Demand for utility tracing

In the first 6 months of 2011 Phase SI have noticed a significant increase, both in quotes and actual jobs, in the demand for utility tracing surveys. This may in part reflect our growing reputation for offering quality, cost-effective survey options but it also seems to indicate an increasing number of project starts within the construction industry. Our workload has seen increases in every level of utility survey. From ‘borehole clearance’ through to detailed mapping projects.

Here at Phase SI we strive to make our clients aware of the range of utility tracing survey options that there are available and so were very pleased when The Survey Association (TSA) brought out its guidelines on best practice for carrying out and commissioning utility surveys. These guidelines highlight the fact that there are different levels of survey and will hopefully lead to a better understanding of what is involved in a utility tracing survey and what the different types of survey can achieve. By specifying a particular level of survey that meets their specific project needs a client can be sure that they are getting the service that they require and that any quotes they receive will be based on a level playing field.

Phase SI have always provided a range of survey options and we are now categorising these in accordance with the terminology in the guidelines. The most common types of survey that we quote for are a Level 4 survey, which involves radio frequency location (RFL) and ground penetrating radar (GPR) scanning or ‘mark-out’, and a Level 6 survey, which involves RFL and a detailed or recorded GPR survey. A Level 4 survey gives results in real-time on site whilst a Level 6 survey requires the data to be processed off site. The former is quicker whilst the latter is deemed to be more reliable in certain circumstances but often costs slightly more.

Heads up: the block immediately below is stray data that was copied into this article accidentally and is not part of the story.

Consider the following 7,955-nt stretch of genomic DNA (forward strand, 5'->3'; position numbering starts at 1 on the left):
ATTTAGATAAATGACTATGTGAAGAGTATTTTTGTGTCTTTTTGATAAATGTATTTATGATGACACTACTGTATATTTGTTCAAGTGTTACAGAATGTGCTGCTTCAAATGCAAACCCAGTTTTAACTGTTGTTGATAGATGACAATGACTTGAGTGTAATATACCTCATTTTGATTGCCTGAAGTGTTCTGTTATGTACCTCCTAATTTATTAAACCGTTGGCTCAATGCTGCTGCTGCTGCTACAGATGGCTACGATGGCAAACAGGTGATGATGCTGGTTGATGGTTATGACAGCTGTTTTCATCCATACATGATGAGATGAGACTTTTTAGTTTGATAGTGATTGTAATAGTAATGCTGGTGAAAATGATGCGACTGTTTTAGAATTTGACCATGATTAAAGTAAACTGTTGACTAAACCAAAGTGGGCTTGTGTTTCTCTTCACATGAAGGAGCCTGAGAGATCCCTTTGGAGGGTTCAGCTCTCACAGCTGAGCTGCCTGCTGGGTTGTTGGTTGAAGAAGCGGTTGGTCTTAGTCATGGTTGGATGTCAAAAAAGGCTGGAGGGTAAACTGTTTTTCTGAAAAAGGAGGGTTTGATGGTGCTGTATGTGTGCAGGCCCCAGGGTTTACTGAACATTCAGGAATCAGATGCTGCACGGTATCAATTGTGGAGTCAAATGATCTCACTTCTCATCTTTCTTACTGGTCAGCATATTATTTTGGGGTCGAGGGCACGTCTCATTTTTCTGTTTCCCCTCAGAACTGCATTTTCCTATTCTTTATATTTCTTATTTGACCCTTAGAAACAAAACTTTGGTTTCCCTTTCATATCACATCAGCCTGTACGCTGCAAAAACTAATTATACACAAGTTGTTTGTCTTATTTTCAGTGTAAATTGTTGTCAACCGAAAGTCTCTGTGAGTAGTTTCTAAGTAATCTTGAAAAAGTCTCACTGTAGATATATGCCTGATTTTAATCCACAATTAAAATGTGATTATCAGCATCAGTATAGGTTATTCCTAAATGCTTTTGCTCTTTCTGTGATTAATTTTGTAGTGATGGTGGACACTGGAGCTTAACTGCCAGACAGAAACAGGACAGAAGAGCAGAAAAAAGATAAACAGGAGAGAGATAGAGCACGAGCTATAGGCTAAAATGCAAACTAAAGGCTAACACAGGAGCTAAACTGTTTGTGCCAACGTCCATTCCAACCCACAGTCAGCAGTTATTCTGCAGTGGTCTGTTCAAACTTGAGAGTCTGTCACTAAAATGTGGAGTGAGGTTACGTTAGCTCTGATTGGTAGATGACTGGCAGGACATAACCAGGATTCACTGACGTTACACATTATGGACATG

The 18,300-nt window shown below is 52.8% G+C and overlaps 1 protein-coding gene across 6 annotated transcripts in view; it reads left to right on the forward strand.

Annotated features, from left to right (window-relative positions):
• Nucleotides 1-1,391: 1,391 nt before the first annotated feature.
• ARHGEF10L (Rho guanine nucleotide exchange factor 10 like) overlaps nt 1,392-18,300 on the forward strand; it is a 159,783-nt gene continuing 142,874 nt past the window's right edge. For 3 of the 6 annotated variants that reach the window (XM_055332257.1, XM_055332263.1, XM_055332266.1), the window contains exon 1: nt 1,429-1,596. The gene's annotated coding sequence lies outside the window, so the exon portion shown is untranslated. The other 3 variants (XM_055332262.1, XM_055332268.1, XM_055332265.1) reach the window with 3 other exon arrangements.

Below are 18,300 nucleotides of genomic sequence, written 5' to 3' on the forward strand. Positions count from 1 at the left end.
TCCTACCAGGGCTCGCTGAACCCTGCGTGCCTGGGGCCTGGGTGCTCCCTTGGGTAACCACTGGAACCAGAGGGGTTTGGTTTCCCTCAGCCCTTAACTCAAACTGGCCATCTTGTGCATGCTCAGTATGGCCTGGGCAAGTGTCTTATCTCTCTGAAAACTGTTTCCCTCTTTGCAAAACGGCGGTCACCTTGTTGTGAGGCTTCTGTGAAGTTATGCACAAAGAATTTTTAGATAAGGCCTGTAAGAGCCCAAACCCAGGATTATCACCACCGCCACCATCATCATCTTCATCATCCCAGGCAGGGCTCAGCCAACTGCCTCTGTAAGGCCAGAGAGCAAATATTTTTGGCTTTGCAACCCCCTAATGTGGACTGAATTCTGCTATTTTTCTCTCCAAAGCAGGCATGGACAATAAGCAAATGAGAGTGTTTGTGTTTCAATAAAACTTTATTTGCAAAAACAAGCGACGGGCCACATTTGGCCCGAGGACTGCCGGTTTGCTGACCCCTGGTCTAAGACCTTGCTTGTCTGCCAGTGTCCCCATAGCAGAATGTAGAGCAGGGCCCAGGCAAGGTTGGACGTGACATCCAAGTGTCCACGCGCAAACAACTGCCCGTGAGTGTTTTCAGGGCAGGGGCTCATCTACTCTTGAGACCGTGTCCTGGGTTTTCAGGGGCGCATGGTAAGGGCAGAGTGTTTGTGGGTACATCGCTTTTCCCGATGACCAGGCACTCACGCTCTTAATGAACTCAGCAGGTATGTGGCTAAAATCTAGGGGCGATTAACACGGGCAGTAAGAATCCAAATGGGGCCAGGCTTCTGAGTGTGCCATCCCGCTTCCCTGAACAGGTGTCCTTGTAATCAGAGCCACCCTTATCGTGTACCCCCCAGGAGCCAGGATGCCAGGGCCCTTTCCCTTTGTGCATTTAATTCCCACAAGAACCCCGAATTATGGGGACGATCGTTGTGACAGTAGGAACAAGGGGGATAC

Obviously because of the health and safety implications cost shouldn’t be the driving factor when locating buried services but there are numerous sites where a Level 4 survey can be effective, such as where service record drawings are available and where apparatus routes are not thought to be complex. For complex sites and those where record information is limited then a Level 6 survey should be the preferred option. Phase SI recommend that a client either specifies what level of survey or ask what level of survey a quote is based on and confirm what the strengths and limitations of the survey will be.